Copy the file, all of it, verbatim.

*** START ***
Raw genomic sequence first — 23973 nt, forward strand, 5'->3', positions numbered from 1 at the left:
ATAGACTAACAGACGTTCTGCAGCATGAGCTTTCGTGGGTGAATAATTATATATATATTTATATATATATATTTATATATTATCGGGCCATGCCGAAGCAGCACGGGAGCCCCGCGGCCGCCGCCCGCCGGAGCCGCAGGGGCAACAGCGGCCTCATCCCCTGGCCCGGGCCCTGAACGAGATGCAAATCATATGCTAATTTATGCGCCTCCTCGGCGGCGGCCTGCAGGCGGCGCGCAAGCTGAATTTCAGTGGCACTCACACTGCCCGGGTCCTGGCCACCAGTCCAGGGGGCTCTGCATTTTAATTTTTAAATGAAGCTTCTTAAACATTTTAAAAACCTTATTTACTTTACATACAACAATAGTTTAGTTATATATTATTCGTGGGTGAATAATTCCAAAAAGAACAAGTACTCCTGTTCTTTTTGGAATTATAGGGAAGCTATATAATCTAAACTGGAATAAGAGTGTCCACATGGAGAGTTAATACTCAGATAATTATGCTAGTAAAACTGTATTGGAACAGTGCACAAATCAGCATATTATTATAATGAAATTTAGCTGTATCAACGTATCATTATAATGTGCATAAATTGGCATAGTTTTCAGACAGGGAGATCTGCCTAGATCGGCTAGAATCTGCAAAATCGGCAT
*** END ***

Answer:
Raw genomic sequence first — 23973 nt, forward strand, 5'->3', positions numbered from 1 at the left:
ATAGACTAACAGACGTTCTGCAGCATGAGCTTTCGTGGGTGAATAATTATATATATATTTATATATATATATTTATATATTATCGGGCCATGCCGAAGCAGCACGGGAGCCCCGCGGCCGCCGCCCGCCGGAGCCGCAGGGGCAACAGCGGCCTCATCCCCTGGCCCGGGCCCTGAACGAGATGCAAATCATATGCTAATTTATGCGCCTCCTCGGCGGCGGCCTGCAGGCGGCGCGCAAGCTGAATTTCAGTGGCACTCACACTGCCCGGGTCCTGGCCACCAGTCCAGGGGGCTCTGCATTTTAATTTTTAAATGAAGCTTCTTAAACATTTTAAAAACCTTATTTACTTTACATACAACAATAGTTTAGTTATATATTATTCGTGGGTGAATAATTCCAAAAAGAACAAGTACTCCTGTTCTTTTTGGAATTATAGGGAAGCTATATAATCTAAACTGGAATAAGAGTGTCCACATGGAGAGTTAATACTCAGATAATTATGCTAGTAAAACTGTATTGGAACAGTGCACAAATCAGCATATTATTATAATGAAATTTAGCTGTATCAACGTATCATTATAATGTGCATAAATTGGCATAGTTTTCAGACAGGGAGATCTGCCTAGATCGGCTAGAATCTGCAAAATCGGCAT